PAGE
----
Is this Really the Demise of ‘Liberal Internationalism’

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For liberal internationalists, this is a bitter pill to swallow—or even to accept. “You just don’t in the 21st century behave in 19th century fashion by invading another country on completely trumped up pretext,” Secretary of State John Kerry fulminated on CBS’s Face the Nation back in March. Ah, but you do, if you happen to have a mindset more in keeping with Otto von Bismarck than Woodrow Wilson (to say nothing of Barack Obama).

This is how my good colleague, Stewart Patrick, expressed his outrage – or at least his distaste – the other day at the admittedly aggressive and deceitful behavior by everyone’s favorite bad guy right now – Vladimir Putin.  As Patrick describes Russia’s actions in his recent blog post “Russia Assaults Ukraine—and the Liberal World Order”:

Russia’s intervention in Ukraine, however disingenuously denied and creatively concealed, constitutes a frontal assault on the liberal international order that the United States and its Western allies have done so much to promote and build.

The answer here is ‘yes and no’. There is no question that Russia has, as suggested, by Patrick breached several possible norms including “principles of sovereignty” and the “sanctity of borders”. Far more questionable is his suggestion that governing norms in liberal internationalism include “illegitimacy of spheres of influence” or supremacy of citizenship over ethnicity”.  And even with respect to the first two norms – and this is no excuse for current Russian action – others have been all too willing to  breach these norms – remember Iraq in 2003.

Further criticism of President Obama was raised over his remarks at a press conference, when he suggested “We don’t have a strategy yet.” – though Administration officials clarified that this comment was only in reference to US actions in Syria, not more generally.  It is  one of those kind of comments, though it may be true, it is a truth that can not be spoken.  But it points us in the right direction – US leadership.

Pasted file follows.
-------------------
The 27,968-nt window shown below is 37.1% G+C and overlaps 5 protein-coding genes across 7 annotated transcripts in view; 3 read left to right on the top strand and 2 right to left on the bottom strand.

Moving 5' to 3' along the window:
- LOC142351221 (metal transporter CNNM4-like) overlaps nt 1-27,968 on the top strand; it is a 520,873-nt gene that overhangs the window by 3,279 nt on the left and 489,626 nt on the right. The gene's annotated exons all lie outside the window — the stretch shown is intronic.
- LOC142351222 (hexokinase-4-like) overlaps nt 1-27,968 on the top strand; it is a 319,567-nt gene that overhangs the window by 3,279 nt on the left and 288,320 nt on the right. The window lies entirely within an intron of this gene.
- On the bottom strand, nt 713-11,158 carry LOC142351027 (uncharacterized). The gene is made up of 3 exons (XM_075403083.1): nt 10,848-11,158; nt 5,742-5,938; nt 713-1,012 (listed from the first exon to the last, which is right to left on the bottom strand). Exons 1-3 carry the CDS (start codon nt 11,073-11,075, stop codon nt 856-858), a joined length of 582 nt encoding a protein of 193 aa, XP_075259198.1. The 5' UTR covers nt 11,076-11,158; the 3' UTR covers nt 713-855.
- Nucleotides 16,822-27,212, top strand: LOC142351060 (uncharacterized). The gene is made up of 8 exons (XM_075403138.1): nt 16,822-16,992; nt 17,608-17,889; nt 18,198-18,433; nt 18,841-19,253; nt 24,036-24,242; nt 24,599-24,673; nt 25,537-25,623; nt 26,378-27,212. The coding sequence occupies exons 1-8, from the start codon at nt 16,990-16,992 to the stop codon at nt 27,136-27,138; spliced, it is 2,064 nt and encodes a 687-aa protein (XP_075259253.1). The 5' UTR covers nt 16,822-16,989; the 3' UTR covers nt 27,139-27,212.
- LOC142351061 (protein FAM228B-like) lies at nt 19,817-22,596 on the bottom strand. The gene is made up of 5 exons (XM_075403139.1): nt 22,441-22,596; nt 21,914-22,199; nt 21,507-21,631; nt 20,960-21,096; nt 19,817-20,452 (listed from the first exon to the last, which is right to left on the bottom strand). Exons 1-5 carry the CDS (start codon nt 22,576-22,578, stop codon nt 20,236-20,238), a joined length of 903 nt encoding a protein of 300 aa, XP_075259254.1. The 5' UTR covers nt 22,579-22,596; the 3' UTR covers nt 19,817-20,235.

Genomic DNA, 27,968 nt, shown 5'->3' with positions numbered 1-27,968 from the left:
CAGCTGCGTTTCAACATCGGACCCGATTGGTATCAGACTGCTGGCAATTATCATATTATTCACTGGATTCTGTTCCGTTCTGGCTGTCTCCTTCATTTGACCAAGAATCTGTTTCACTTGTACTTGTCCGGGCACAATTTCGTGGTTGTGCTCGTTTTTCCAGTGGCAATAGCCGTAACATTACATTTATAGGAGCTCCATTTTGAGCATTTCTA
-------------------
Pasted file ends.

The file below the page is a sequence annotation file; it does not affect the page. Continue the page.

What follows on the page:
The point is that the US leadership is still ‘at sea’ when it comes exercising leadership in the current multilateral environment.  It was ‘easy’ when the US exercised hegemonic leadership in great power relations – that is during the Cold War at least with its allies and after the Cold War with a growing community of great powers.  That is past but surely the notion that geopolitics was abolished was a fanciful dream.

Now Patrick exhibits some of the confusion surrounding multilateralism.  He suggests that Putin is acting like Bismarck and then references the Concert of Europe.  First the Concert of Europe was largely dissipated when Bismarck came on the scene.  Next I assume Patrick is referencing Bismarck’s aggressive steps to create the new Germany – using war with Denmark over Schleswig-Holstein (1864), Austria (1866) and finally France (1870) to create Germany.  But in the context of multilateralism this behavior is succeeded by his concert efforts that for the most part managed great power relations for several decades from 1871 to his dismissal as Chancellor in 1890.

No one is likely to suggest that the actions of Russia don’t challenge multilateral relations in the contemporary setting but for some time I have suggested that the real question is one of United States leadership, not so much a challenge to  liberal internationalism.  How does was conduct great power relations with bouts of rivalry by others – Russia but also as he points out China in Asia – while still working collaboratively over a host of global and regional issues.   It is not just I declare and you follow, or at least acquiesce. Nor is ‘leading from behind’ whatever that was.  As I pointed out several years ago in Not Required to Choose” – A Strategy for US-China Relations (April 3, 2011), it requires a deft balancing – this a la Bismarck in fact. Turning to him and one of his notable commentators, Henry Kissinger :

The genius of Bismarck was to hold opposites together.  I am not thinking here of his revolutionary early career, forging a Germany – beating both Austria and France in quick but decisive conflicts – but in his diplomatic legerdemain in generating alliances with Germany at the center and antagonists especially Austria-Hungary and Russia circling around this new and newly created European “heavy weight”.

Now Patrick does see the need for deft US leadership – he talks of the US need to compartmentalize great power relations, as he says:

…castigating and standing up to thugs on some occasions (as when they invade sovereign nations), while collaborating with them where necessary (on Iran’s nuclear program, for instance).

It is very complex diplomacy and there are grave questions whether the US is even capable of ‘holding opposites’.  US Presidents have not been notable for this degree of nuance when it comes to dealing with other great powers and certainly Congress and the commentariat seem even less capable of doing so.  But it clear that it is US leadership in a multilateral environment that is being challenged.

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